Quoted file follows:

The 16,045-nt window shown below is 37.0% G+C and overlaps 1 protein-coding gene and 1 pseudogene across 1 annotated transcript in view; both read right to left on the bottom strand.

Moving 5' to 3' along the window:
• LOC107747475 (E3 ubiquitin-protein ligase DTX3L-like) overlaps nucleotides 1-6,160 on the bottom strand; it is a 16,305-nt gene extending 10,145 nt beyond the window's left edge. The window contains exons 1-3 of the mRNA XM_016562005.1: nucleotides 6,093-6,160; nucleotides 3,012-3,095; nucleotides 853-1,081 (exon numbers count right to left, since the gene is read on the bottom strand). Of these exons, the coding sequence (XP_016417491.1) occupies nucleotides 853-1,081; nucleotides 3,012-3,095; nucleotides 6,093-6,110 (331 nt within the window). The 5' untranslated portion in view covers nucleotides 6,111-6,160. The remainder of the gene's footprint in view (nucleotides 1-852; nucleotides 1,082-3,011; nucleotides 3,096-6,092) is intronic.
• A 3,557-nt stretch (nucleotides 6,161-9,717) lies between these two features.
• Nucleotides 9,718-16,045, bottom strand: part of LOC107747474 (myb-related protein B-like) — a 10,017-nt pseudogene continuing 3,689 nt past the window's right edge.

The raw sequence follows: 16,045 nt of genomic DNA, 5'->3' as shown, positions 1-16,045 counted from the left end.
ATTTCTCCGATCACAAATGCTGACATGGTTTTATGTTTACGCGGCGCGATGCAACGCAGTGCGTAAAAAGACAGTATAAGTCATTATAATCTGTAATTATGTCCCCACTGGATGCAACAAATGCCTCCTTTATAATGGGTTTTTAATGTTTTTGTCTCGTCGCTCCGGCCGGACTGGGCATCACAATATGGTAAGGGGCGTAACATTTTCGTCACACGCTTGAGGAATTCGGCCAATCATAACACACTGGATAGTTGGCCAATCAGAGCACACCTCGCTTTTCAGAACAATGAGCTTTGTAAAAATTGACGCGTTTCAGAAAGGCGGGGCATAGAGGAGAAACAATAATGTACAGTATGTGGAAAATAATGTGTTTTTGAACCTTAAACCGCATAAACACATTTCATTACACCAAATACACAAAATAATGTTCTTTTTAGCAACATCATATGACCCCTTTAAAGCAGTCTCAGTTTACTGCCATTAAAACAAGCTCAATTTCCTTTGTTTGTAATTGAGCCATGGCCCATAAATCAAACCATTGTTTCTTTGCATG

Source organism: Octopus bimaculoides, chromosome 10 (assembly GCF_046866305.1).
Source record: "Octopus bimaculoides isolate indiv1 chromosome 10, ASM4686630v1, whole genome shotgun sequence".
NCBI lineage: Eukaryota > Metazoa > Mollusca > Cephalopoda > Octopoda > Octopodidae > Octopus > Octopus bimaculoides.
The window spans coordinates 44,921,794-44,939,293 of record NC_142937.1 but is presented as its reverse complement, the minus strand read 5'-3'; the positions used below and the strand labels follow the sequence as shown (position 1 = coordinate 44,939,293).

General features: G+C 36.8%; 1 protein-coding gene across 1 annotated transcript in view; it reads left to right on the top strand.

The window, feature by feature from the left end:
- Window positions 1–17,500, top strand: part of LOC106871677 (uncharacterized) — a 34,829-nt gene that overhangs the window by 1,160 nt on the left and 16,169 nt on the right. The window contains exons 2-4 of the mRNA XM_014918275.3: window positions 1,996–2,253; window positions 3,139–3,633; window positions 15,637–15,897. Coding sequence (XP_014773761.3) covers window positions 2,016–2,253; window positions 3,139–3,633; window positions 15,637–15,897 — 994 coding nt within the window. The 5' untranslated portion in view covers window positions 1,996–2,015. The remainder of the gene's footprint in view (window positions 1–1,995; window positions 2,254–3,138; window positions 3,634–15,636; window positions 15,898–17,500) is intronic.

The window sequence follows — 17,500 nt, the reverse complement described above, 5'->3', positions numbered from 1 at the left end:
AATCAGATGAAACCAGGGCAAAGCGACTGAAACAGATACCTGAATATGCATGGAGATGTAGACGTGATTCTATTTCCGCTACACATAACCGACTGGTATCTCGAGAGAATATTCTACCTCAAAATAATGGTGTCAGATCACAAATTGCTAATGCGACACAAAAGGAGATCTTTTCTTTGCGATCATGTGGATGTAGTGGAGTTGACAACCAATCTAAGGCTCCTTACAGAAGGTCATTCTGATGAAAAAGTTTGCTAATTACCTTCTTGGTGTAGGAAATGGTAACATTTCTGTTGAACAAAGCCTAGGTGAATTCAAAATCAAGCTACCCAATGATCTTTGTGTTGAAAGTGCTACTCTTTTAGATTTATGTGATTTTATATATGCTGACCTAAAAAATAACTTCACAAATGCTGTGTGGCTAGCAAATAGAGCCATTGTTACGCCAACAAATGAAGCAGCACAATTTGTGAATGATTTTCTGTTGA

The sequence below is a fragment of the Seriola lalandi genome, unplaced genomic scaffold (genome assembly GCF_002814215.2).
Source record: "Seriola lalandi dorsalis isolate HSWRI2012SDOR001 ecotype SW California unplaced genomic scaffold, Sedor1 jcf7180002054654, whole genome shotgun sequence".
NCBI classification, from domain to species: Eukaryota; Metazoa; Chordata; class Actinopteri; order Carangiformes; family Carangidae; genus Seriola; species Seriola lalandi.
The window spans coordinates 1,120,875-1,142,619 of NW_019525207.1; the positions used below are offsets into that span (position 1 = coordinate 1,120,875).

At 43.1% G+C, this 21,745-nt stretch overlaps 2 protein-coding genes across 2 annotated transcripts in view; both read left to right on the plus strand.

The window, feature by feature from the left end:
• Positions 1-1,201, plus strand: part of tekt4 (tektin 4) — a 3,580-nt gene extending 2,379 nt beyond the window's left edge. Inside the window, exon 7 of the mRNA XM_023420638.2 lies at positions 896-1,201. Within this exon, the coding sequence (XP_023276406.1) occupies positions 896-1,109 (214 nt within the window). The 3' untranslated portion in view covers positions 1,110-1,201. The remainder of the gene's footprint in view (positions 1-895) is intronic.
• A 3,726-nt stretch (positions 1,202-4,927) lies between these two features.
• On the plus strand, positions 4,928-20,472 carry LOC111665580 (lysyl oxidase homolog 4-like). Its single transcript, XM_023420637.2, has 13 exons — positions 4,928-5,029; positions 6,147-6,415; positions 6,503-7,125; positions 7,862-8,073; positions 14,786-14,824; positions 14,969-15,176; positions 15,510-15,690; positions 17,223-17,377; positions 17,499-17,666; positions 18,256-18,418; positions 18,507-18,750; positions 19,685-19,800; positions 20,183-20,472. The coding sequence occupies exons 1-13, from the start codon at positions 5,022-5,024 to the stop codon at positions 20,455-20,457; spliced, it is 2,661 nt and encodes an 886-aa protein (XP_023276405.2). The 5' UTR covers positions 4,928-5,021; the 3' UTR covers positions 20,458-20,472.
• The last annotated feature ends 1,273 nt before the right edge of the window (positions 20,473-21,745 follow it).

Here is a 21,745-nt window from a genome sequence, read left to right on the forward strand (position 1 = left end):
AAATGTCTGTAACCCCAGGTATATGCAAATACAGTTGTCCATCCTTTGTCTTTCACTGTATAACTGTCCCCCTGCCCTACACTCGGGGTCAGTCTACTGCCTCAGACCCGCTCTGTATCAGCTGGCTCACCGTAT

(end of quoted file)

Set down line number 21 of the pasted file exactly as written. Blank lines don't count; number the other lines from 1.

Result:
At 43.1% G+C, this 21,745-nt stretch overlaps 2 protein-coding genes across 2 annotated transcripts in view; both read left to right on the plus strand.